First off, this was a good book to read aloud. Chesterton's sometimes convoluted syntax can be straightened out nicely for pre-teens by shaping the phrases and emphasizing the right words, with a few tweaks to the diction here and there. In that sense, reading it to my kids was a bit like singing, an analogy I don't think GKC would mind. Even so, they were left a little foggy and confused by the end, but I think that may be appropriate.
The broad strokes that GKC paints with come off better when read aloud, I think. There's always something unrealistic about his stories, but this one works very well because it is deliberately framed as a nightmare of sorts.
I keep dithering on whether this would have been better at half its length or not. Reading through it a second time, I think the evenly paced nature of the successive "reveals" as the plot goes on feels unnecessary. But still, if the underlying point is to help the reader think differently about creation -- both as a noun and as a verb -- I think the book accomplished this admirably, while daring to assail the fortress of the biggest of the big questions, asking why bad things happen.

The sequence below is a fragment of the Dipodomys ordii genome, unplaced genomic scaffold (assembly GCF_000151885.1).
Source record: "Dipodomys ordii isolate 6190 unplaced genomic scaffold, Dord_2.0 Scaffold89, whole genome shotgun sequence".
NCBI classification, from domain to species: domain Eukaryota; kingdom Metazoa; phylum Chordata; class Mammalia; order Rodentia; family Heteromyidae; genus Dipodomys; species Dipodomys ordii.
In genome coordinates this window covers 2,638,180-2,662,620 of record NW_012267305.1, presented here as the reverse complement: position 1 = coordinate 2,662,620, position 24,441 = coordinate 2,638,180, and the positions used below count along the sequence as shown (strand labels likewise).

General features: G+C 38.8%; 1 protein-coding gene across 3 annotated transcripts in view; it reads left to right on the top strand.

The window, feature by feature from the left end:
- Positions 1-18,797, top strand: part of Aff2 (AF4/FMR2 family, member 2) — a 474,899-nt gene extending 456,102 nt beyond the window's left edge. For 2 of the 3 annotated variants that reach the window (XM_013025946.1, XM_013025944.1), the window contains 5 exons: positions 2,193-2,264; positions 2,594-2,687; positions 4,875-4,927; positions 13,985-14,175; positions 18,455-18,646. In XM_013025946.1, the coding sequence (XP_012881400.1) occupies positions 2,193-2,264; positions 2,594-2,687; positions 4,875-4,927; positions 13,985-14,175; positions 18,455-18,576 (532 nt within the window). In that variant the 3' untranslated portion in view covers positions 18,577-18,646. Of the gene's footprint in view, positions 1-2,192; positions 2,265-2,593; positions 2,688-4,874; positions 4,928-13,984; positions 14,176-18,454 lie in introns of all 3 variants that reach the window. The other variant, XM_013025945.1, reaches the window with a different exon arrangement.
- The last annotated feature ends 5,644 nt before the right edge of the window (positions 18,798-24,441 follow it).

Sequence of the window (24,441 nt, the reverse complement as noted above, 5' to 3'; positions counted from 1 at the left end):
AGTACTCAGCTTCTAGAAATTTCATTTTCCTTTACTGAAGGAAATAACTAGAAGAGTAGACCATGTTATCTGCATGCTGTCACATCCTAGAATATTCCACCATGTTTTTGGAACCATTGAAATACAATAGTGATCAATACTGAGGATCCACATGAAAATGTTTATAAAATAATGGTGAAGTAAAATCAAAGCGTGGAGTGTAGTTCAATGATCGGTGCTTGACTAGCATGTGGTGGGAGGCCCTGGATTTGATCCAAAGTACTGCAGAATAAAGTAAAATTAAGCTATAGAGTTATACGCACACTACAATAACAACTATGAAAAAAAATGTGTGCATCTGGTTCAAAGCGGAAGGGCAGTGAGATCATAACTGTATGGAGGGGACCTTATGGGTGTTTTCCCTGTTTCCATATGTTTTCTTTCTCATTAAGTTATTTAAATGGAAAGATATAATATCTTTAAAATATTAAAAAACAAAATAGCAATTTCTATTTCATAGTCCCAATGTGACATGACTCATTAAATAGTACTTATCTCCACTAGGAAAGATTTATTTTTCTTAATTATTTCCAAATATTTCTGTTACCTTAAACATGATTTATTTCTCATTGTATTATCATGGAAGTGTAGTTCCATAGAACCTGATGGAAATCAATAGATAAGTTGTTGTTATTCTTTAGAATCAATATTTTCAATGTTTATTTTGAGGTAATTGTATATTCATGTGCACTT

As always, it's difficult to know how to rate a classic, but I'll rate my reading experience more than the book itself. I was even gobsmacked a bit by a plaintive, simple question near the end and had to collect myself, so you can definitely say this book dug deep.